Recent programs by the U.S. Department of Agriculture have sought to address food deserts across the country. A term popularized by First Lady Michelle Obama, food deserts refers to areas on the country with little access to nutritious food. These regions are typically impoverished and very often are inner cities.
The USDA officially defines a food desert as a region where 33 percent of the population lives more than a mile from a grocery store in an urban area, or more than ten miles in a rural area. In addition, at least 20 percent of the population must live below the poverty line.
Michelle Obama has long sought to address nutrition in the United States. Part of her 2010 food desert effort has been to ensure that impoverished areas still have access to affordable, nutritious food. Due to her efforts, stores such as Walgreens and Rite Aid have begun offering fresh fruits and vegetables. Other USDA initiative have attempted to expand the ability of urban residents to order groceries online and increased use of farmers markets.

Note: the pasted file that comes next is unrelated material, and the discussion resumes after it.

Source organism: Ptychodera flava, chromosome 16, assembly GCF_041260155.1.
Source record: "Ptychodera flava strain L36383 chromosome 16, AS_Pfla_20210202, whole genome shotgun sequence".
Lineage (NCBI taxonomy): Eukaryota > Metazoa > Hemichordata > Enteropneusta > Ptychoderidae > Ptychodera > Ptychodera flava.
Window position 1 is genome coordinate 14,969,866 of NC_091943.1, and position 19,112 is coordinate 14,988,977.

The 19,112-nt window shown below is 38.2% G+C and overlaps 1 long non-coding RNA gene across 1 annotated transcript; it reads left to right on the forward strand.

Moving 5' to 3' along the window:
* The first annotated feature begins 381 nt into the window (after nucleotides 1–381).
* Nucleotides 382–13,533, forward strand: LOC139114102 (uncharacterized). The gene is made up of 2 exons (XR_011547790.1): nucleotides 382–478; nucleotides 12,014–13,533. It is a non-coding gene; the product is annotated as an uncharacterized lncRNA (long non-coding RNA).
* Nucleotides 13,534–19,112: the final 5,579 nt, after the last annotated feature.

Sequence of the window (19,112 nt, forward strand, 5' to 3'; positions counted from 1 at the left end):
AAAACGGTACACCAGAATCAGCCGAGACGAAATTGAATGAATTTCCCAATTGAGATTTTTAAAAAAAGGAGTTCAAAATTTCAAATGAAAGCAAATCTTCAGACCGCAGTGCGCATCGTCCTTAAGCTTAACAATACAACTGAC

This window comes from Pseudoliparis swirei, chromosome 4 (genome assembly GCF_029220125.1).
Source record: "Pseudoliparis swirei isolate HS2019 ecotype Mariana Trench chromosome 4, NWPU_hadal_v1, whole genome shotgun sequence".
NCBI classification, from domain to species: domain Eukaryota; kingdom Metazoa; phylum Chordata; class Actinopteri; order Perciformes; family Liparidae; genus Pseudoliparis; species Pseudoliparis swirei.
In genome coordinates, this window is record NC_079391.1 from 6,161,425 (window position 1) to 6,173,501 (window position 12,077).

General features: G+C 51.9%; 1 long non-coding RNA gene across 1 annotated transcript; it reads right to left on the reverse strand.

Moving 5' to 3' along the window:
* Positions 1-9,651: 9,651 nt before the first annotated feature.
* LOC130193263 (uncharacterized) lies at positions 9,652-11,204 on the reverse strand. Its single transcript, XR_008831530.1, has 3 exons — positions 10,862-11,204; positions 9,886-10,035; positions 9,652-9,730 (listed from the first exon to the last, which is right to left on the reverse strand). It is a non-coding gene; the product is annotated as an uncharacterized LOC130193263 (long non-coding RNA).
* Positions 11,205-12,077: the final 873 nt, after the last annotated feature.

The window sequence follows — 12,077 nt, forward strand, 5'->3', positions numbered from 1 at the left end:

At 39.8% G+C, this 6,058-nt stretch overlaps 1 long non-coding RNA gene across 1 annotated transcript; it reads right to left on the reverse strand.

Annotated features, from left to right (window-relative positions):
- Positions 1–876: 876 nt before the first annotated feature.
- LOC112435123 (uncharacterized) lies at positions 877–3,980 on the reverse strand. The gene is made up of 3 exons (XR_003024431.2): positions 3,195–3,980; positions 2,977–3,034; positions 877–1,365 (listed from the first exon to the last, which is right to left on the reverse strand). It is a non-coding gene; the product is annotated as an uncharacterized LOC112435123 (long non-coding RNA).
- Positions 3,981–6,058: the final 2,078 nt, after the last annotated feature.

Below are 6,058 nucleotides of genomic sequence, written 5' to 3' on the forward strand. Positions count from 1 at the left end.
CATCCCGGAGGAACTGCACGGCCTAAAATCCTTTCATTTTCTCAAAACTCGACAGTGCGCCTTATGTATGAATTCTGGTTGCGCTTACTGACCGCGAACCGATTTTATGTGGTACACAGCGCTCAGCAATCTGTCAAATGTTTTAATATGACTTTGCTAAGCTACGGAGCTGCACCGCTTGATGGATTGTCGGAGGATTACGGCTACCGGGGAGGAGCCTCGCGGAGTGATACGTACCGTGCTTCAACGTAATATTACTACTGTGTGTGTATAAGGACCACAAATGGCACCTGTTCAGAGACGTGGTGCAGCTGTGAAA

In addition to these programs, the USDA has offered resources to small farmers in food desert regions. Woodlawn estate, for example, a farm near Alexandria, Virginia grows turnips, kale, and romaine lettuce. This product is then distributed throughout the local community, particularly towns where the only access to food and groceries are the local dollar store or fast food restaurants.
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Written by: Justin Ellison / Farm Plus Staff Writer